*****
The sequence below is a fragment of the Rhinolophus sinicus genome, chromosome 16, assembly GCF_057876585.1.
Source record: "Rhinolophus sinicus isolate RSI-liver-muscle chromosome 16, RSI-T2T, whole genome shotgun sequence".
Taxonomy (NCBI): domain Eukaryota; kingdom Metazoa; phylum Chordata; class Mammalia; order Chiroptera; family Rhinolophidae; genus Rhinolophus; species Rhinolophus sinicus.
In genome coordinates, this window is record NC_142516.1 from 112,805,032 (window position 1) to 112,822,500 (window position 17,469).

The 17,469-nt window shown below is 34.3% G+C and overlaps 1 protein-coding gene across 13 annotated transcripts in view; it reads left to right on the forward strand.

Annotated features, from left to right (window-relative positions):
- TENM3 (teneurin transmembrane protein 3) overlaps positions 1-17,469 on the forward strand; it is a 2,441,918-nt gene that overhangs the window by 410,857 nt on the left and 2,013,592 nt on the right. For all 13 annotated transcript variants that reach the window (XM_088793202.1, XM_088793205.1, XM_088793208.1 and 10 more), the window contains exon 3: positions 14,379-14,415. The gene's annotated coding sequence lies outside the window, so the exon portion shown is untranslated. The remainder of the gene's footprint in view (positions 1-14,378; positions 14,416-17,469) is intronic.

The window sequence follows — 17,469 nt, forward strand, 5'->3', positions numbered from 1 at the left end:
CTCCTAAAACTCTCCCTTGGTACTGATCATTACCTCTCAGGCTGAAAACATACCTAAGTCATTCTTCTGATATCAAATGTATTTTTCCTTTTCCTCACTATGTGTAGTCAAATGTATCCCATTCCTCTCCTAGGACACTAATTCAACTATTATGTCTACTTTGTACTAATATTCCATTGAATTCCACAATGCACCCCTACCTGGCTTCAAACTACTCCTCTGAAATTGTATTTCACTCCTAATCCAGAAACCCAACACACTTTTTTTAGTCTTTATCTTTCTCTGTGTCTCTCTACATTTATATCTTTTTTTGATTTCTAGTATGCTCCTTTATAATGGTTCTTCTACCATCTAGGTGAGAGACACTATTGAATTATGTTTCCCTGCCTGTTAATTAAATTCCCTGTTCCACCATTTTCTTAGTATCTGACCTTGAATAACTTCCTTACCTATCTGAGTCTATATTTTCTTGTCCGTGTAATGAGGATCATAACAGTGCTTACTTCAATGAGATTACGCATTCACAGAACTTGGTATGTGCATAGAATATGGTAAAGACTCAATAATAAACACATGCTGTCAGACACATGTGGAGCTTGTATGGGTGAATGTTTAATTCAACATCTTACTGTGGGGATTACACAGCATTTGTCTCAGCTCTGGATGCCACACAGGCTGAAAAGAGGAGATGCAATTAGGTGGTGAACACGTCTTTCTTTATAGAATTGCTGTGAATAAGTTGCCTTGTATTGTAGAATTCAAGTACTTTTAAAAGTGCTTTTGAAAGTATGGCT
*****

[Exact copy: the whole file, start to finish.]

The sequence below is a fragment of the Rhinolophus sinicus genome, chromosome 16, assembly GCF_057876585.1.
Source record: "Rhinolophus sinicus isolate RSI-liver-muscle chromosome 16, RSI-T2T, whole genome shotgun sequence".
Taxonomy (NCBI): domain Eukaryota; kingdom Metazoa; phylum Chordata; class Mammalia; order Chiroptera; family Rhinolophidae; genus Rhinolophus; species Rhinolophus sinicus.
In genome coordinates, this window is record NC_142516.1 from 112,805,032 (window position 1) to 112,822,500 (window position 17,469).

The 17,469-nt window shown below is 34.3% G+C and overlaps 1 protein-coding gene across 13 annotated transcripts in view; it reads left to right on the forward strand.

Annotated features, from left to right (window-relative positions):
- TENM3 (teneurin transmembrane protein 3) overlaps positions 1-17,469 on the forward strand; it is a 2,441,918-nt gene that overhangs the window by 410,857 nt on the left and 2,013,592 nt on the right. For all 13 annotated transcript variants that reach the window (XM_088793202.1, XM_088793205.1, XM_088793208.1 and 10 more), the window contains exon 3: positions 14,379-14,415. The gene's annotated coding sequence lies outside the window, so the exon portion shown is untranslated. The remainder of the gene's footprint in view (positions 1-14,378; positions 14,416-17,469) is intronic.

The window sequence follows — 17,469 nt, forward strand, 5'->3', positions numbered from 1 at the left end:
CTCCTAAAACTCTCCCTTGGTACTGATCATTACCTCTCAGGCTGAAAACATACCTAAGTCATTCTTCTGATATCAAATGTATTTTTCCTTTTCCTCACTATGTGTAGTCAAATGTATCCCATTCCTCTCCTAGGACACTAATTCAACTATTATGTCTACTTTGTACTAATATTCCATTGAATTCCACAATGCACCCCTACCTGGCTTCAAACTACTCCTCTGAAATTGTATTTCACTCCTAATCCAGAAACCCAACACACTTTTTTTAGTCTTTATCTTTCTCTGTGTCTCTCTACATTTATATCTTTTTTTGATTTCTAGTATGCTCCTTTATAATGGTTCTTCTACCATCTAGGTGAGAGACACTATTGAATTATGTTTCCCTGCCTGTTAATTAAATTCCCTGTTCCACCATTTTCTTAGTATCTGACCTTGAATAACTTCCTTACCTATCTGAGTCTATATTTTCTTGTCCGTGTAATGAGGATCATAACAGTGCTTACTTCAATGAGATTACGCATTCACAGAACTTGGTATGTGCATAGAATATGGTAAAGACTCAATAATAAACACATGCTGTCAGACACATGTGGAGCTTGTATGGGTGAATGTTTAATTCAACATCTTACTGTGGGGATTACACAGCATTTGTCTCAGCTCTGGATGCCACACAGGCTGAAAAGAGGAGATGCAATTAGGTGGTGAACACGTCTTTCTTTATAGAATTGCTGTGAATAAGTTGCCTTGTATTGTAGAATTCAAGTACTTTTAAAAGTGCTTTTGAAAGTATGGCT